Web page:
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Mechanisms contributing to Failure-to-Progress in human labour

H.C. Parkington,1 P.M. Sheehan,2 H.A. Coleman1 and S.P. Brennecke,2,3 1Department of Physiology and Biomedicine Discovery Institute, Monash University, Clayton, VIC 3800, Australia, 2Department of Perinatal Medicine Pregnancy Research Centre, Royal Women’s Hospital, Parkville, VIC 3052, Australia and 3Department of Obstetrics and Gynaecology, University of Melbourne, Parkville, VIC 3010, Australia.

Dysfunctional contraction resulting in failure to progress (FTP) in labour is a common indication for caesarean delivery (CD). For the mother, CD increases the incidence of serious, life-threatening conditions in future pregnancies (placenta praevia and accreta). For the offspring, a study of 1.9 million children born in Denmark and followed for 16 years found that those delivered by CD were at increased risk of diseases associated with immune deficiency (asthma, juvenile arthritis, inflammatory bowel disease, type 1 diabetes, celiac disease, leukaemia) (Sevelsted et al, 2015). Obesity and increased maternal age at first labour increase the risk of CD.

Strong labour contractions require calcium influx through voltage-gated calcium channels. Thus, uterine smooth muscle membrane potential is critical for strong labour progress. Poor contraction, resulting in failure to progress, is associated with prolonged labour. On the other hand, strong contractions must be separated by full uterine relaxation since this is essential for the restoration of placental blood flow, mandatory in the long hours of human labour. Failure of adequate relaxation results in non-reassuring fetal welfare, also necessitating CD. We have investigated the role and nature of potassium (K) channels in determining the resting membrane potential (RMP) and the relaxation between contractions before and during established labour in women.

In women progressing normally in labour RMP in myometrial strips was similar to that in non-labouring strips at term. High body-mass index (BMI), suggesting obesity, did not influence RMP. However, the action potential duration in labouring myometrium was significantly more brief and the associated contraction of smaller amplitude in a strong inverse relationship with maternal BMI. Action potential duration and contraction amplitude could be restored by agents that blocked the hERG channel, KV11.1. Western blotting revealed that expression of the inhibitory regulatory subunit of hERG, KCNE2 protein, failed to increase in labour in high BMI women. During inhibition of hERG, complete repolarization and excellent relaxation occurred between action potentials and associated contractions, which would preserve placental perfusion.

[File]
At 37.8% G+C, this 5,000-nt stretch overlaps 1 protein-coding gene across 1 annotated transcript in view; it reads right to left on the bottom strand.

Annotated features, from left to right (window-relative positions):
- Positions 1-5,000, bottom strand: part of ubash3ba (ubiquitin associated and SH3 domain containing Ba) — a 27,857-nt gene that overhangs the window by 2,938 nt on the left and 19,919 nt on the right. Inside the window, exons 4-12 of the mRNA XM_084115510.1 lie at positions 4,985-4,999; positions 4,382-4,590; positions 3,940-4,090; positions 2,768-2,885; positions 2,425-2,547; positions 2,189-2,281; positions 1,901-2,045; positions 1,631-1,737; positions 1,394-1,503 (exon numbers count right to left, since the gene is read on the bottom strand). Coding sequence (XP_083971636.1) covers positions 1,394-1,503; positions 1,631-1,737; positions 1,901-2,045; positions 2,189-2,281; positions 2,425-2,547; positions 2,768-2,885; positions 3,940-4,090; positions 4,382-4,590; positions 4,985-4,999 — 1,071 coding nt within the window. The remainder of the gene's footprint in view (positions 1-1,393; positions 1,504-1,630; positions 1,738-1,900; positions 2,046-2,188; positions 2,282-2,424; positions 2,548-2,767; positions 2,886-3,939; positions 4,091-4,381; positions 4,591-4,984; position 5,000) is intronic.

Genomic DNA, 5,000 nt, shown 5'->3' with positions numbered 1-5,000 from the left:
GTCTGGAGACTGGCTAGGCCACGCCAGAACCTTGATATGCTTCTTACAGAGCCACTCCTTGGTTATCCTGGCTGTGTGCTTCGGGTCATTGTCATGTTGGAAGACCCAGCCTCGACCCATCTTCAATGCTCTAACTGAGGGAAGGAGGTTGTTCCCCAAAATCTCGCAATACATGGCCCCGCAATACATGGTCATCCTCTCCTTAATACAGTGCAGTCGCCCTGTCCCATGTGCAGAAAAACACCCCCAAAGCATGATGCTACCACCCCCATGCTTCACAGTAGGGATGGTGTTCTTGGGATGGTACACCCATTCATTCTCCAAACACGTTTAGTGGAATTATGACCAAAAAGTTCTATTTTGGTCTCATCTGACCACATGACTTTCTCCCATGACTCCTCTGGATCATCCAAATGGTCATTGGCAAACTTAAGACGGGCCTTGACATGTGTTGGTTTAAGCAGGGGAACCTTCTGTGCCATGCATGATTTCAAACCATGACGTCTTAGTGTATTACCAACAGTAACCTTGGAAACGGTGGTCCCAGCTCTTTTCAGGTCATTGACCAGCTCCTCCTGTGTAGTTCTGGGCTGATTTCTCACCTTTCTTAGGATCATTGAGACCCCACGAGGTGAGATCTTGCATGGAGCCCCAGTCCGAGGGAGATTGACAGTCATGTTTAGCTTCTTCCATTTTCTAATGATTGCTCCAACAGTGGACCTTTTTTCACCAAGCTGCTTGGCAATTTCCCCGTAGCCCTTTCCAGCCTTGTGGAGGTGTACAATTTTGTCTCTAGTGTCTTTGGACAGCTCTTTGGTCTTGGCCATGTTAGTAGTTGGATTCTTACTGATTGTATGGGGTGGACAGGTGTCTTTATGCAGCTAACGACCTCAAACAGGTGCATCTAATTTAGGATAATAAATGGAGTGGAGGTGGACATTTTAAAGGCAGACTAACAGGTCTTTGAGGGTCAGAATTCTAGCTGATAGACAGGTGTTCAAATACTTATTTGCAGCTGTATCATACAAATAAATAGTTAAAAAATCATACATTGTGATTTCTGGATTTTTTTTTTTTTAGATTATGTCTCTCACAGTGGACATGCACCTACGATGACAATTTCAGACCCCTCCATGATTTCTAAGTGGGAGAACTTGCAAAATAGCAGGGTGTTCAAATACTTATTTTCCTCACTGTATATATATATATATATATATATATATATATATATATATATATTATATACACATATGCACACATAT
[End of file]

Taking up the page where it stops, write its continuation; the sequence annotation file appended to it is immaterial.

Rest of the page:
The situation in older women giving birth for the first time was very different. Myometrial strips had very negative RMPs, -70 to -80mV, and RMP increased linearly with maternal age. This made it difficult to evoke depolarization to threshold for the initiation of contraction, thus contractions did not occur spontaneously, as usually occurs in term and labouring myometrium. Oxytocin caused the usual depolarization but this also failed to reach threshold for action potential initiation and contraction, and explains the well-known failure of this hormone to augment contraction. Western blotting suggests a role for KV7.4 and/or KIR7.1 in the very negative RMP in myometrium of older first-time labouring women. Blocking KIR7.1 channels had a very detrimental effect on myometrial relaxation between action potentials.

Potassium channels have a major input in determining the level of membrane potential in human myometrium, facilitating relative quiescence before labour and contraction during labour. Dysfunction in the expression of these channels in labour is associated with FTP necessitating CD. Our results provide novel insights into the complexity underpinning the control of uterine contractility before and during labour in women. Failure to progress in labour can result from an excessive influence of the hERG potassium channel, in obesity, or result from an excessive influence of KV7 and/or KIR7.1 channels in older first-time labouring women. However, blocking these channels, to expedite the labour process, would likely give rise to a dangerous increase in contraction frequency with insufficient time for adequate restoration of placental blood flow between contractions and hence would threaten fetal wellbeing. On the other hand, agents that activate these K channels might be considered as candidates for suppressing preterm labour, but much additional investigation is required.

Sevelsted A, Stokholm J, Bonnelykke K, Bisgaard H. (2015) Cesarean section and chronic immune disorders. Pediatrics 135, 92-98.